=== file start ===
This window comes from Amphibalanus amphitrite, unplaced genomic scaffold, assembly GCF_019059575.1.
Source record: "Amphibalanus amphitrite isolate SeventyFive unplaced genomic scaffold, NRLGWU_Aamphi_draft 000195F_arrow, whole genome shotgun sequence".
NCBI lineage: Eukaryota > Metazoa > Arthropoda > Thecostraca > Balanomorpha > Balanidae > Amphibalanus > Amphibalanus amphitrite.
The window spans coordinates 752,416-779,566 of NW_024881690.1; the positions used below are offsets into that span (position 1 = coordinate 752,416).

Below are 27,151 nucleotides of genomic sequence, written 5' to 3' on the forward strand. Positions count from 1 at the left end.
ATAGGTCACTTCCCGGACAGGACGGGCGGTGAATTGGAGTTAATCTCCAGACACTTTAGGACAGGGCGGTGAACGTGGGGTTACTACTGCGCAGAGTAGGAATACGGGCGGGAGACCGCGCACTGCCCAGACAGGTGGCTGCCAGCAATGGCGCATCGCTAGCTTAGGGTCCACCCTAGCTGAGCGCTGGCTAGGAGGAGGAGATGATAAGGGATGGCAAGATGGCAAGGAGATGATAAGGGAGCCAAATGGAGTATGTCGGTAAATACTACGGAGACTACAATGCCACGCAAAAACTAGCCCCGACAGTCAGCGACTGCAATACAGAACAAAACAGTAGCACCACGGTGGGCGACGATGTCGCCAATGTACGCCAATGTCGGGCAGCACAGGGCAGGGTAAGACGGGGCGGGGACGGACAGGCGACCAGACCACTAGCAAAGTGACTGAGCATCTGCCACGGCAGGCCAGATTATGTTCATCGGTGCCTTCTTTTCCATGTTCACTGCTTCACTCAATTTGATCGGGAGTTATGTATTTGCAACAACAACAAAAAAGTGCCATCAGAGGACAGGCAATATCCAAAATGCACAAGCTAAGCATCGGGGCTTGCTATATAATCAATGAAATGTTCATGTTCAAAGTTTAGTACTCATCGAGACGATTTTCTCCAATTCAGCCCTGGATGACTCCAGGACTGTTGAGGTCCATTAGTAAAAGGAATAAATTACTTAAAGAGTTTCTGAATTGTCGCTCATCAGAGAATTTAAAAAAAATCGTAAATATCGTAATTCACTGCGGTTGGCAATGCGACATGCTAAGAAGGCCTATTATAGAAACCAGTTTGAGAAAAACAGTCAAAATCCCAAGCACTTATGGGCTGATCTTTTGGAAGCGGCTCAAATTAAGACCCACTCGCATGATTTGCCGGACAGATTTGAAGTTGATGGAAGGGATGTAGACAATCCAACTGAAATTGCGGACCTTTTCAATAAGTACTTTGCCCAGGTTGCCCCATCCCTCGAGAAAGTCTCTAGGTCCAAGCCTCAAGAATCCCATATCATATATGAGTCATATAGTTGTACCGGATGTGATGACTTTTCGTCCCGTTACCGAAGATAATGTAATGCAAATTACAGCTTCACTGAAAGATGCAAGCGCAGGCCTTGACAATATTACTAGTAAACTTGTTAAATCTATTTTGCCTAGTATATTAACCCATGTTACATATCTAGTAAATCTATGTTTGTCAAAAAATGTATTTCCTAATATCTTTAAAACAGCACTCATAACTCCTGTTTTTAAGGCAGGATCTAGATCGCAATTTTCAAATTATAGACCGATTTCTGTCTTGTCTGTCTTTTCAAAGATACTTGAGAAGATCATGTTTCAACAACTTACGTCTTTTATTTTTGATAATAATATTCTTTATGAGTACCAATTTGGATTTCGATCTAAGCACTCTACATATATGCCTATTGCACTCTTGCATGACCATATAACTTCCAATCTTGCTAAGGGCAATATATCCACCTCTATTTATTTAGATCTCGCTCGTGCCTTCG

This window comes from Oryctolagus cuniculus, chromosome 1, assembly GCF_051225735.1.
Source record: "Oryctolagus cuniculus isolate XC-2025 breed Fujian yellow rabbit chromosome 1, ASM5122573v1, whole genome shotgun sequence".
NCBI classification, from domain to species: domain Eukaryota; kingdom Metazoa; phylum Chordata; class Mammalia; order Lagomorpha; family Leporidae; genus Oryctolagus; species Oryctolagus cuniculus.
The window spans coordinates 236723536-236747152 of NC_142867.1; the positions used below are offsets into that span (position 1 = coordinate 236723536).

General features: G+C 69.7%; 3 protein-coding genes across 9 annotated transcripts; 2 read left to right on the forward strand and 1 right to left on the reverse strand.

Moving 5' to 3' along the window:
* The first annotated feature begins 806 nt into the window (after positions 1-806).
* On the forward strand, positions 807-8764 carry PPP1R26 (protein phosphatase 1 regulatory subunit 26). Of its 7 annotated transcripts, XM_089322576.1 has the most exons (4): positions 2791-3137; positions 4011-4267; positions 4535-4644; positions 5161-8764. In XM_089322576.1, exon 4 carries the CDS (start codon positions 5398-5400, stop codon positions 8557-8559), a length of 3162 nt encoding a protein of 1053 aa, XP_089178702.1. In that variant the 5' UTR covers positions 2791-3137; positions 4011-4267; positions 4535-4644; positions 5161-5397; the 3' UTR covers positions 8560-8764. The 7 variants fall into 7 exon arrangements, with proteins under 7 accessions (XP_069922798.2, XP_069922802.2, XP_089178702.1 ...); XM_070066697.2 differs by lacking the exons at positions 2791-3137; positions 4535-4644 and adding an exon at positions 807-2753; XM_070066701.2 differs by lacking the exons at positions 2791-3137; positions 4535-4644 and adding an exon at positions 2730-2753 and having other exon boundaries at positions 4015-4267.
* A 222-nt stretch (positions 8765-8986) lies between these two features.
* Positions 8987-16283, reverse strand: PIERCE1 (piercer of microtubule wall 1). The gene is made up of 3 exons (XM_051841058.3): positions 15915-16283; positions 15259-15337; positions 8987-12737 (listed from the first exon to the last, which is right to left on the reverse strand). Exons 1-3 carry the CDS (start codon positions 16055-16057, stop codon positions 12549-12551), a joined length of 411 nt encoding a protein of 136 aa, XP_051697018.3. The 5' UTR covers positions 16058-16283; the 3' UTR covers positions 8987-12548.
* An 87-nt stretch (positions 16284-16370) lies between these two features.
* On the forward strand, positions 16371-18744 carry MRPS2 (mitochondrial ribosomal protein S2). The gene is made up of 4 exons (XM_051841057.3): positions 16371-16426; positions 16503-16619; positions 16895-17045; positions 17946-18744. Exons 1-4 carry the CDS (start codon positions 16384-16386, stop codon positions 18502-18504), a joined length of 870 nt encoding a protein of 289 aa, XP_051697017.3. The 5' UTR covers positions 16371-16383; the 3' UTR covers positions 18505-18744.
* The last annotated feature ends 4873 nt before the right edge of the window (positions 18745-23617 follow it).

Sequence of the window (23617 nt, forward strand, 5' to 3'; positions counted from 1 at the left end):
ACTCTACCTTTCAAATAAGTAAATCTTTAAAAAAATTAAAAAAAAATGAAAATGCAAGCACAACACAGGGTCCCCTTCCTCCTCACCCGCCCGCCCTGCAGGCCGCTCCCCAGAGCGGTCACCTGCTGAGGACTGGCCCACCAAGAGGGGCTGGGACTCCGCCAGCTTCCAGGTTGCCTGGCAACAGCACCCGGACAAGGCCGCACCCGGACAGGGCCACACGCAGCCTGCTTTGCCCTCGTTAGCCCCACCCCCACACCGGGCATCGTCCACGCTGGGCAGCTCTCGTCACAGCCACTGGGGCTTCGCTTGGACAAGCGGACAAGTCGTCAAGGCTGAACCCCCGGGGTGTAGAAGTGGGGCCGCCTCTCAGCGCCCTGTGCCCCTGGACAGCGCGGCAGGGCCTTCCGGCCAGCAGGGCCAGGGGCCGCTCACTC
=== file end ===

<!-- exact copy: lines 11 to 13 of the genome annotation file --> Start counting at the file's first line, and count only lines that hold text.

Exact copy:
General features: G+C 69.7%; 3 protein-coding genes across 9 annotated transcripts; 2 read left to right on the forward strand and 1 right to left on the reverse strand.

Moving 5' to 3' along the window:
* The first annotated feature begins 806 nt into the window (after positions 1-806).